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Dukhushyam Patua

25 August, 2016 07:37:00
Dukhushyam Patua

The most diverse clan amongst the folk artists of West Bengal is that of the patuas or the scroll painters. Their profession is that of rendering the countless miracles of divine gods and goddesses in paint. In practice, they are Muslims. In their own words, they sing of Hinduism while following the rituals of Islam. With regard to their origin, many theories abound from being cast out of Hindu religion and society by the orders of the Sen Monarchs to being the descendents of one of the six cursed sons of the divine architect Vishwakarma. Nowadays, the patua community can be seen as a living testament to an enduringly harmonious sentiment of fraternity. They chiefly reside at the Naya village of Medinipur. And during their wedding ceremonies, the maulvi comes to recite the Six Kalimas and the bride and groom are anointed with turmeric according to Hindu traditions. Thus, with their everyday practices, the patuas continually promote communal goodwill and solidarity.

An old and veteran artist of the patua community is Naya village’s Dukhushyam. Once upon a time, he used to roam the countryside singing with an arsenal full of painted scrolls to tell stories with. Those days are long gone. But, he still paints scrolls for special occasions like fairs and annual festivities, and also composes original songs to accompany them. He also dedicates his time and skill to the training of young, upcoming artists. He explains how to sketch an initial draft, how to change scenes as the story progresses and how to create the maximum impact as an effective story-teller. His scrolls depict men as characteristic heroic figures and women as curvy, graceful ones. Recently, he has consciously evolved his style of drawing to include the soft, rounded features of the Kalighat style of scroll-painting.

Dukhushyam’s vast repertoire of rolled up scrolls contains stories from the Puranas, the Gita, the Chandimangal as well as various socially relevant issues. Recently, he has crafted two scrolls based on the lives of Subhas Chandra Bose and Rabindranath Tagore. Simultaneously, he has also written two musical verses to go with them. He has depicted the respective childhoods of these two Bengali stalwarts in a remarkably prescient manner with special emphasis on the former’s Azad Hind Fauz and the latter’s Shantiniketan. The tales told via long, winding scrolls are indeed quite endearing.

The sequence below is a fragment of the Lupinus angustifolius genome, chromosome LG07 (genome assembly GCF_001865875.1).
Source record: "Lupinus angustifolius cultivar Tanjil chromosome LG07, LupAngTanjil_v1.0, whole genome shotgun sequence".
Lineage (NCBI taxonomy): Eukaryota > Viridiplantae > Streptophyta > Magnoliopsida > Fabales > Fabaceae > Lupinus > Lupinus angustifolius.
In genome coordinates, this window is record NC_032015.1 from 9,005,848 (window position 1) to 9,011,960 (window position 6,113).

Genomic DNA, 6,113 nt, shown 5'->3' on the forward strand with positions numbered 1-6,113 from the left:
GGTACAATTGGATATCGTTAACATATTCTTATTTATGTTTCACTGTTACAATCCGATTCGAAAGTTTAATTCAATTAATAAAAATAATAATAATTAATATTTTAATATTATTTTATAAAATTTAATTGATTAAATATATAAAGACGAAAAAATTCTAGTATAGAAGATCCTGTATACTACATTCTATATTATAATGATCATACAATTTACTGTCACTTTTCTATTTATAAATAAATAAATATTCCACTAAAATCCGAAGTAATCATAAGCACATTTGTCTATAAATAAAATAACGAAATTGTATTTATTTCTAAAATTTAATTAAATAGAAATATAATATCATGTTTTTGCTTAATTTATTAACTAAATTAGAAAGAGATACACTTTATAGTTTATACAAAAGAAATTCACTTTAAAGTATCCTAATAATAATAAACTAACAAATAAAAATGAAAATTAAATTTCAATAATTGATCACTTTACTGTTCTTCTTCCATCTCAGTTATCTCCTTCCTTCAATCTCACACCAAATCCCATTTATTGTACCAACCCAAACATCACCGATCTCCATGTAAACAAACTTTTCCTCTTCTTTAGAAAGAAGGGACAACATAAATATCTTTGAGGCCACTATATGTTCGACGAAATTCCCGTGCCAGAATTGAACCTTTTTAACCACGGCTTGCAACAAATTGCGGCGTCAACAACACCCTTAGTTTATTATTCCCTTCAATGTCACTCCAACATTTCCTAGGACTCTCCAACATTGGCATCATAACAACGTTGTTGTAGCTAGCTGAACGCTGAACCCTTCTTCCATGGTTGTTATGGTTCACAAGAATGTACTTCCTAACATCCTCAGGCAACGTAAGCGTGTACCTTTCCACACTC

Dukhushyam had gained considerable fame during the 50s and 60s by composing political anthems. He had painted a “Congress Revolutionary” scroll which consisted of persistently biting satire against Atulya Ghosh and Prafulla Sen. He also used to perform these compositions at different meetings and rallies. These notable activities had made him a well-known name amongst his peers. At present, Dukhushyam has been carefully keeping the age-old heritage of making organic paints from various herbs, trees and soil alive.

According to Dukhushyam, once the patuas used to make paint brushes from goat or squirrel hairs tied together on top of slim bamboo twigs. And all the colours were sourced from nature. He is a veritable encyclopaedia when it comes to learning the ancient yet environment-friendly and scientifically sustainable methods of creating art.

And despite being almost 80, he is still inimitable on account of his unending enthusiasm for life and his craft.

Video Phpotographer - Bishnu Mukherjee
Translated by Mayurakshi Sen

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